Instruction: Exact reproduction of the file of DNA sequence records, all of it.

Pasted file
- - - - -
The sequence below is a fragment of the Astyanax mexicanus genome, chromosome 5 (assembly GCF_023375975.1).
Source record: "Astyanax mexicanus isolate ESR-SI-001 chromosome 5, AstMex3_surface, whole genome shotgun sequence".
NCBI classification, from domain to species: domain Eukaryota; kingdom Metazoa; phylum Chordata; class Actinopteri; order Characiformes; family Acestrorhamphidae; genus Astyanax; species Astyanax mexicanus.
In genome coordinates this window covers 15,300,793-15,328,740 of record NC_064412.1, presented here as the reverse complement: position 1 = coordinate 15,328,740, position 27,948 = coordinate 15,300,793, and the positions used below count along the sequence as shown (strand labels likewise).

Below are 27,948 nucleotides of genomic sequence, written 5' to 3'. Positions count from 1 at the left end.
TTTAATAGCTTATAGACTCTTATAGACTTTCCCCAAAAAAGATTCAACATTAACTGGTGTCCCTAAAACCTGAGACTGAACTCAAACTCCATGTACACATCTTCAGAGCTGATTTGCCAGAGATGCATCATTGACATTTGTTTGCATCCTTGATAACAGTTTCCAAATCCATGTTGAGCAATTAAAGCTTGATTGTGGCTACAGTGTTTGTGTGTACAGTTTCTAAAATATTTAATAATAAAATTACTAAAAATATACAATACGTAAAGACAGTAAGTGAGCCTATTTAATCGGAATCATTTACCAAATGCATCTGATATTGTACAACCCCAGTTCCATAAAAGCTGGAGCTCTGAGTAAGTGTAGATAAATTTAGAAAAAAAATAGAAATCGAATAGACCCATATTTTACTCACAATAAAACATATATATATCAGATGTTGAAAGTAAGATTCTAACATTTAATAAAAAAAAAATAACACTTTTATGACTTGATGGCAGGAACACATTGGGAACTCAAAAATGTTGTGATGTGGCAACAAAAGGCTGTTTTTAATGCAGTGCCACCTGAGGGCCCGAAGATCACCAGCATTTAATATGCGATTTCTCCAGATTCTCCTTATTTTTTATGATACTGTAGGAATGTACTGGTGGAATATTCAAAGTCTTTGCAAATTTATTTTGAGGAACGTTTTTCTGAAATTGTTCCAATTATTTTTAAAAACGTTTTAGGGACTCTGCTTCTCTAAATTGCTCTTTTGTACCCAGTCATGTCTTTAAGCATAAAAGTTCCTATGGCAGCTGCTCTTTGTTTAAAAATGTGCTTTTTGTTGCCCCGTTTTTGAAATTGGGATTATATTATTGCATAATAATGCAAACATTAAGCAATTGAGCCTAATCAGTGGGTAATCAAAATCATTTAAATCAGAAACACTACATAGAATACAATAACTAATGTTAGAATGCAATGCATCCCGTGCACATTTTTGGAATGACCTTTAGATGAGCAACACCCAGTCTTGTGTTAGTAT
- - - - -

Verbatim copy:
The sequence below is a fragment of the Astyanax mexicanus genome, chromosome 5 (assembly GCF_023375975.1).
Source record: "Astyanax mexicanus isolate ESR-SI-001 chromosome 5, AstMex3_surface, whole genome shotgun sequence".
NCBI classification, from domain to species: domain Eukaryota; kingdom Metazoa; phylum Chordata; class Actinopteri; order Characiformes; family Acestrorhamphidae; genus Astyanax; species Astyanax mexicanus.
In genome coordinates this window covers 15,300,793-15,328,740 of record NC_064412.1, presented here as the reverse complement: position 1 = coordinate 15,328,740, position 27,948 = coordinate 15,300,793, and the positions used below count along the sequence as shown (strand labels likewise).

Below are 27,948 nucleotides of genomic sequence, written 5' to 3'. Positions count from 1 at the left end.
TTTAATAGCTTATAGACTCTTATAGACTTTCCCCAAAAAAGATTCAACATTAACTGGTGTCCCTAAAACCTGAGACTGAACTCAAACTCCATGTACACATCTTCAGAGCTGATTTGCCAGAGATGCATCATTGACATTTGTTTGCATCCTTGATAACAGTTTCCAAATCCATGTTGAGCAATTAAAGCTTGATTGTGGCTACAGTGTTTGTGTGTACAGTTTCTAAAATATTTAATAATAAAATTACTAAAAATATACAATACGTAAAGACAGTAAGTGAGCCTATTTAATCGGAATCATTTACCAAATGCATCTGATATTGTACAACCCCAGTTCCATAAAAGCTGGAGCTCTGAGTAAGTGTAGATAAATTTAGAAAAAAAATAGAAATCGAATAGACCCATATTTTACTCACAATAAAACATATATATATCAGATGTTGAAAGTAAGATTCTAACATTTAATAAAAAAAAAATAACACTTTTATGACTTGATGGCAGGAACACATTGGGAACTCAAAAATGTTGTGATGTGGCAACAAAAGGCTGTTTTTAATGCAGTGCCACCTGAGGGCCCGAAGATCACCAGCATTTAATATGCGATTTCTCCAGATTCTCCTTATTTTTTATGATACTGTAGGAATGTACTGGTGGAATATTCAAAGTCTTTGCAAATTTATTTTGAGGAACGTTTTTCTGAAATTGTTCCAATTATTTTTAAAAACGTTTTAGGGACTCTGCTTCTCTAAATTGCTCTTTTGTACCCAGTCATGTCTTTAAGCATAAAAGTTCCTATGGCAGCTGCTCTTTGTTTAAAAATGTGCTTTTTGTTGCCCCGTTTTTGAAATTGGGATTATATTATTGCATAATAATGCAAACATTAAGCAATTGAGCCTAATCAGTGGGTAATCAAAATCATTTAAATCAGAAACACTACATAGAATACAATAACTAATGTTAGAATGCAATGCATCCCGTGCACATTTTTGGAATGACCTTTAGATGAGCAACACCCAGTCTTGTGTTAGTAT